How Does Someone Actually Sustain Harm By Asbestos | Shrader Law
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We’ve discussed the various effects and symptoms of conditions commonly caused by exposure to asbestos. However, we also want to clarify a common misconception about asbestos exposure so individuals are aware of rights they have.

Before we continue, it’s important to know that asbestos exposure has to be direct. It can’t be something that’s in the walls, never disturbed, and then the homeowner claim that it caused respiratory problems. Instead, here’s how asbestos is actually harmful.

Standing Asbestos

Asbestos was commonly used in the construction of many homes and in various materials because of its high heat tolerance. When these products are made, the asbestos fibers are packed in tightly so that they are secure and in place.

Problems caused by asbestos are only a risk if the fiber is broken up and released into the air, in which case it can be inhaled or ingested. If the fibers are not broken up, they typically don’t spread and they’re not exposing harm to an individual.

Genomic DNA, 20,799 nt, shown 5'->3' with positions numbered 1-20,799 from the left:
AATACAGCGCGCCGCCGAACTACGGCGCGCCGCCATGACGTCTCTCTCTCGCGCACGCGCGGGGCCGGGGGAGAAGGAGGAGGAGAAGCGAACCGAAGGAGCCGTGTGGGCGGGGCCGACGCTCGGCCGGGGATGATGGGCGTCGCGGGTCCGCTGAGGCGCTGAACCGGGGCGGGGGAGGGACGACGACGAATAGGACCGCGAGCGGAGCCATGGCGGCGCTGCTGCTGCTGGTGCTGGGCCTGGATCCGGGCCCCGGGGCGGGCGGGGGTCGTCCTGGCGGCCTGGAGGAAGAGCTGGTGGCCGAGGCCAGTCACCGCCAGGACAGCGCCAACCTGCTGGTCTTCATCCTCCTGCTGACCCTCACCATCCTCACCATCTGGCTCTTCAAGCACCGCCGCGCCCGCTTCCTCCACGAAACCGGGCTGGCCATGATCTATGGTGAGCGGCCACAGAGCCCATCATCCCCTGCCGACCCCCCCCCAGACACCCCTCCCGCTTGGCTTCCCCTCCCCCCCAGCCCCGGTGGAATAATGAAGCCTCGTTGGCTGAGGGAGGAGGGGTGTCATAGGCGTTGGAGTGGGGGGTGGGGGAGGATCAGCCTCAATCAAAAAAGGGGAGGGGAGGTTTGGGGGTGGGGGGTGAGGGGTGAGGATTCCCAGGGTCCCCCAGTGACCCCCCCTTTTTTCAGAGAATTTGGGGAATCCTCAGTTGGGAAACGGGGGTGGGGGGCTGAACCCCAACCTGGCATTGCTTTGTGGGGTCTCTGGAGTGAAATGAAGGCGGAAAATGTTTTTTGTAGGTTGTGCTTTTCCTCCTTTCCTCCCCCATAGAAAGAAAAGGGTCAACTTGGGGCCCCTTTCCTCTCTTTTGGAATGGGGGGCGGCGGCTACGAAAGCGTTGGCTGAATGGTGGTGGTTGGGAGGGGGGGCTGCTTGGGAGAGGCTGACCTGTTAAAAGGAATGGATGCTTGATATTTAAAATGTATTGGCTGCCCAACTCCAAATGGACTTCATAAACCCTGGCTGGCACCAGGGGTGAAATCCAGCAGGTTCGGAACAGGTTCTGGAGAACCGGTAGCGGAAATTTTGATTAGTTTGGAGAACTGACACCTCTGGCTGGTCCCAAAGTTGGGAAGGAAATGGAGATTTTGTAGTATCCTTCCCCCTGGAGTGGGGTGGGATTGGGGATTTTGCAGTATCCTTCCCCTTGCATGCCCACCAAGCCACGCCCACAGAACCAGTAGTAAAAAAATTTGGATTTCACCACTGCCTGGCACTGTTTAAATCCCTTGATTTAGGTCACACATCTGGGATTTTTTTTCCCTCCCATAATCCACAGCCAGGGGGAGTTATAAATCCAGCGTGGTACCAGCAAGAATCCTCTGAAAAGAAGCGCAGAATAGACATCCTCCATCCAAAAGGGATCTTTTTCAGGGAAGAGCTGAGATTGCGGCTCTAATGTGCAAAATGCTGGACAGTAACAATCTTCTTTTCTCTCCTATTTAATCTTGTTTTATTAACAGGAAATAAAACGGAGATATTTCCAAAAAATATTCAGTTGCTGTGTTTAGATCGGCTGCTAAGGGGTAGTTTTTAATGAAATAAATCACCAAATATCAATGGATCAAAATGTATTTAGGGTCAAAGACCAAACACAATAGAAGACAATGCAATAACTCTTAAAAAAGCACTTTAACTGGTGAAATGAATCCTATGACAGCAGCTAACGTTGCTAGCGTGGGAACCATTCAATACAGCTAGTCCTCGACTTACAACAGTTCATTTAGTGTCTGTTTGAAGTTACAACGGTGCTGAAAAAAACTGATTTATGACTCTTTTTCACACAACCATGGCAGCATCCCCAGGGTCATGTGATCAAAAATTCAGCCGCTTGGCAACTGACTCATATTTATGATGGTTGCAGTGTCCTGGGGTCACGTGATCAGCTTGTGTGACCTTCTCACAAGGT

However, for certain occupations, the fibers would be friable, which means that they can be easily crumbled. Whereas floor tile asbestos may be hard to break up and release, the asbestos used in insulation is easily breakable.

When someone is exposed to friable asbestos, they may have the fibers passed deep into the lungs. This can result in asbestosis, lung cancer, or mesothelioma.

Typically, these types of asbestos products are not harmful unless they are disturbed or damaged in a way that fibers are spread: ceiling tiles, floor tiles, cabinet tops, shingles, and fire doors. If they remain intact, there should be no exposure to asbestos.

Most of the time, asbestos impacts individuals who have had prolonged exposure such as workers in mines and those who work with insulation.

Our mesothelioma lawyers at Shrader & Associates, L.L.P. work hard to represent those who have been impacted by asbestos exposure. We can help you understand whether your at risk, what legal options you may have, and more.

Call our firm today at (713) 787-3733 to discuss a potential case.